They finally left the water and Seimei donned his dry robes. He clucked at the way Andre tied his inexpertly, and showed him the proper way. Then they took rice fiber baskets with them as they set off for the forest. Around them birds chattered happily. Andre was afraid to look at them, but finally he did. He saw what he’d feared. Some of the so-called birds were mountain tengus, small monsters who were supposed to inhabit the ancient mountains. Some stood in trees with their arms crossed over their chests in belligerence, while some threw their heads back to sing heartily. Andre knew what they were thinking. He wondered how many of them had watched their lovemaking and he shuddered. He thought of himself as a private person—so unlike Seimei, who was used to being in the company of so many souls.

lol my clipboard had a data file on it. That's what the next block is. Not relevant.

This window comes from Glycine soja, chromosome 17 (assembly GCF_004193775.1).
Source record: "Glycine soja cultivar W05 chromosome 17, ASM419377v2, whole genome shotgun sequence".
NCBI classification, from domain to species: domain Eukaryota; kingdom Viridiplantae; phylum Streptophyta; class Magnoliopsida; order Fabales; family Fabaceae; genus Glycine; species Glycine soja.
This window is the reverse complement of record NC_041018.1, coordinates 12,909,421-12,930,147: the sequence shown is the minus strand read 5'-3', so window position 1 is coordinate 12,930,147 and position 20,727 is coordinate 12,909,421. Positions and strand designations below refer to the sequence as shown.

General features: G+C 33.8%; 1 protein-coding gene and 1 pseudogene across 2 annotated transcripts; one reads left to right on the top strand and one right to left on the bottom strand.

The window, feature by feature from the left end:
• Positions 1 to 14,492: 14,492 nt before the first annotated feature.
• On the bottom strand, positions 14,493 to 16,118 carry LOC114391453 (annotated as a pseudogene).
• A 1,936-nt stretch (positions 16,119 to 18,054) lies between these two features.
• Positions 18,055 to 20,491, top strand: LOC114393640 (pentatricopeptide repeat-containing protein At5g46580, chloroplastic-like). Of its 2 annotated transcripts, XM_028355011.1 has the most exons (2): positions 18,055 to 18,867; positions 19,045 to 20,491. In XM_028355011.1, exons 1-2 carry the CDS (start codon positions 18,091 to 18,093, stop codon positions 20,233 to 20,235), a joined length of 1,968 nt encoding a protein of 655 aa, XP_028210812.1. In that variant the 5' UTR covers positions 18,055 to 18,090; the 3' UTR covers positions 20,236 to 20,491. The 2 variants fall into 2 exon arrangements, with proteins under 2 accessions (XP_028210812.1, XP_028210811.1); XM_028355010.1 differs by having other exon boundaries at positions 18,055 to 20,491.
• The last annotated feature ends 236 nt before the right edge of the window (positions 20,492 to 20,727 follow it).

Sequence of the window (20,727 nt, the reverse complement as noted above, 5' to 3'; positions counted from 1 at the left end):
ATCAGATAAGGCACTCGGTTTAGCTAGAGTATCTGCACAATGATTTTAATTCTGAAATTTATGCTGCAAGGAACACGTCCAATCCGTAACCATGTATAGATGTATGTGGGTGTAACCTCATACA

“These are yama-no-imo. The roots are the part to eat,” Seimei said, pointing to a plant.

“Mountain potatoes,” Andre said. “They aren’t really very good.”

“Yes, I wish I were eating with the emperor too, but we take what we can,” Seimei said.

“Konnyaku! There!” Seimei pointed to a plant Andre knew as Devil’s Tongue. He wasn’t too fond of that plant either.

They filled their baskets and Seimei smiled. “Now for a real treat. There is a mikan tree growing in a meadow not far from here.”